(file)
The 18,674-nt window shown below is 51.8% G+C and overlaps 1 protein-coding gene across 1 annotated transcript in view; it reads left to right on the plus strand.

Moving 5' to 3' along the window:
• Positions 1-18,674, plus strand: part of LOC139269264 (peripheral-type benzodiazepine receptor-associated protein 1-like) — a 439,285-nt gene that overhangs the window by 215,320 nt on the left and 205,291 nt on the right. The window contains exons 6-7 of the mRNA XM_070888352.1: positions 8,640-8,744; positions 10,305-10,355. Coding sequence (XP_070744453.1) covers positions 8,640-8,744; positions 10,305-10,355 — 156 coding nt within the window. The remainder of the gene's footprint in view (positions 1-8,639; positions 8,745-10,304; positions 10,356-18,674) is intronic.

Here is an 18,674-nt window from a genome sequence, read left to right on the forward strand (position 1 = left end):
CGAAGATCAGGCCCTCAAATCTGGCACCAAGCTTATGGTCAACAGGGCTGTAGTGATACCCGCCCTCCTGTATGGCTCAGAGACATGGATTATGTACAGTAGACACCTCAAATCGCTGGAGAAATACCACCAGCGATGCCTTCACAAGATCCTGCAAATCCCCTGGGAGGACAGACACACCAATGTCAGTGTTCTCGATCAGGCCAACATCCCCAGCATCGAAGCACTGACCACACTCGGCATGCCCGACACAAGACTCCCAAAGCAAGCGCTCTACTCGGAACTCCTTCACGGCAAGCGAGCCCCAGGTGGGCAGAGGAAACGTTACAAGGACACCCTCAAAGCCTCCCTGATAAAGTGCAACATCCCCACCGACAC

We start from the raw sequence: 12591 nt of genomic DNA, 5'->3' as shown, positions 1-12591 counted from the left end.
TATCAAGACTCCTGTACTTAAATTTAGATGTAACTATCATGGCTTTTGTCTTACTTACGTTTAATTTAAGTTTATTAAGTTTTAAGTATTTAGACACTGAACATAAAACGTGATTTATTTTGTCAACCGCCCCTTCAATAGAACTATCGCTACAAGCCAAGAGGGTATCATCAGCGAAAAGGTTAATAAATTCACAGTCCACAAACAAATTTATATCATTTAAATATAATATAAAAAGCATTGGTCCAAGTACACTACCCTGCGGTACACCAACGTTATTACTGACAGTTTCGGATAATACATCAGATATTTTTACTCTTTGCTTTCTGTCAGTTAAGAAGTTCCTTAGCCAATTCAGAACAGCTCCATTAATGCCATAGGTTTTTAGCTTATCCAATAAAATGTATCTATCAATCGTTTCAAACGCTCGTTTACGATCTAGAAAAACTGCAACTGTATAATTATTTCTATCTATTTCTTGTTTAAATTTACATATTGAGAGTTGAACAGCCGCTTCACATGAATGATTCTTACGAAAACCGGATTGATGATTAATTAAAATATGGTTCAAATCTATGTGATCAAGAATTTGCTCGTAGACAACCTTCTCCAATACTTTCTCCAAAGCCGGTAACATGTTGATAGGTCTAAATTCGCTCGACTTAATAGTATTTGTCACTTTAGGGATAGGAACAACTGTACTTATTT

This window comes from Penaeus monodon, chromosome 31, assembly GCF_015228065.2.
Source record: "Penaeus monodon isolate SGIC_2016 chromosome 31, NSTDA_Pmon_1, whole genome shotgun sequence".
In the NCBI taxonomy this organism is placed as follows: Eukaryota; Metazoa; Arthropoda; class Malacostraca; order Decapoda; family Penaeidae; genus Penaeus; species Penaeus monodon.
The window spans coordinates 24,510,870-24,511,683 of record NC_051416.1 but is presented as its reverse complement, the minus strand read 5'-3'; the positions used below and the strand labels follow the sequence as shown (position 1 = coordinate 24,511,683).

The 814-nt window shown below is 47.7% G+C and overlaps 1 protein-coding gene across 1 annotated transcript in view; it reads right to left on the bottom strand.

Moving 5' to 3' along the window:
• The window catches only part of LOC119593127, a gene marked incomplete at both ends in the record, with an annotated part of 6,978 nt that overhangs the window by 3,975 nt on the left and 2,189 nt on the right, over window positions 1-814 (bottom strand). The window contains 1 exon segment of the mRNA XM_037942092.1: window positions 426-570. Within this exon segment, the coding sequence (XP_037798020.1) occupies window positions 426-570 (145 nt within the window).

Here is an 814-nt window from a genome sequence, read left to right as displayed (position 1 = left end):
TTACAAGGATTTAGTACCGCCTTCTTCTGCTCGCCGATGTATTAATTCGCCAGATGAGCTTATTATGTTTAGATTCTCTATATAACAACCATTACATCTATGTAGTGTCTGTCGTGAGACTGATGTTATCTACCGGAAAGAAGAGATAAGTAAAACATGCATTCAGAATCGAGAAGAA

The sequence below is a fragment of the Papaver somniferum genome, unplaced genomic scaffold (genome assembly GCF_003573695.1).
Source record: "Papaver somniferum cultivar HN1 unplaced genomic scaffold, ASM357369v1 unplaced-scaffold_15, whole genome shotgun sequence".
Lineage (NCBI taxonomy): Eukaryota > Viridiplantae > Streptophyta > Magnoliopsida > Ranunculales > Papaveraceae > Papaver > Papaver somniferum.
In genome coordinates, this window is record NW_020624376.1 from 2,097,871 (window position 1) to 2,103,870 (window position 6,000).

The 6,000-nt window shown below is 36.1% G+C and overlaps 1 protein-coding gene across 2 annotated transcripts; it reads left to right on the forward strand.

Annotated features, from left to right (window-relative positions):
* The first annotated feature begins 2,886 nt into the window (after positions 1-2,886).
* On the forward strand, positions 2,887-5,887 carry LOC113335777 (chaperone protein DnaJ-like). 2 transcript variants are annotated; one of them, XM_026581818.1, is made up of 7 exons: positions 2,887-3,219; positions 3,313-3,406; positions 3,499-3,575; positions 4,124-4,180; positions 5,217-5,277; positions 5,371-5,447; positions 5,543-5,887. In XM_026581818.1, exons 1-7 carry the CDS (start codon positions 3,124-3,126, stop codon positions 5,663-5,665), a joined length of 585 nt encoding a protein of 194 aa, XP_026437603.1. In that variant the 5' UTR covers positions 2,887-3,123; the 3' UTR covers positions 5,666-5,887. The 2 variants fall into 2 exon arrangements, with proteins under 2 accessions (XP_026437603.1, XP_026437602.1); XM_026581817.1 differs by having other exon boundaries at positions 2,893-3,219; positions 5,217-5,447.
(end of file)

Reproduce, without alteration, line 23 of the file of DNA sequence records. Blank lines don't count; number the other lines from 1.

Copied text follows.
* The first annotated feature begins 2,886 nt into the window (after positions 1-2,886).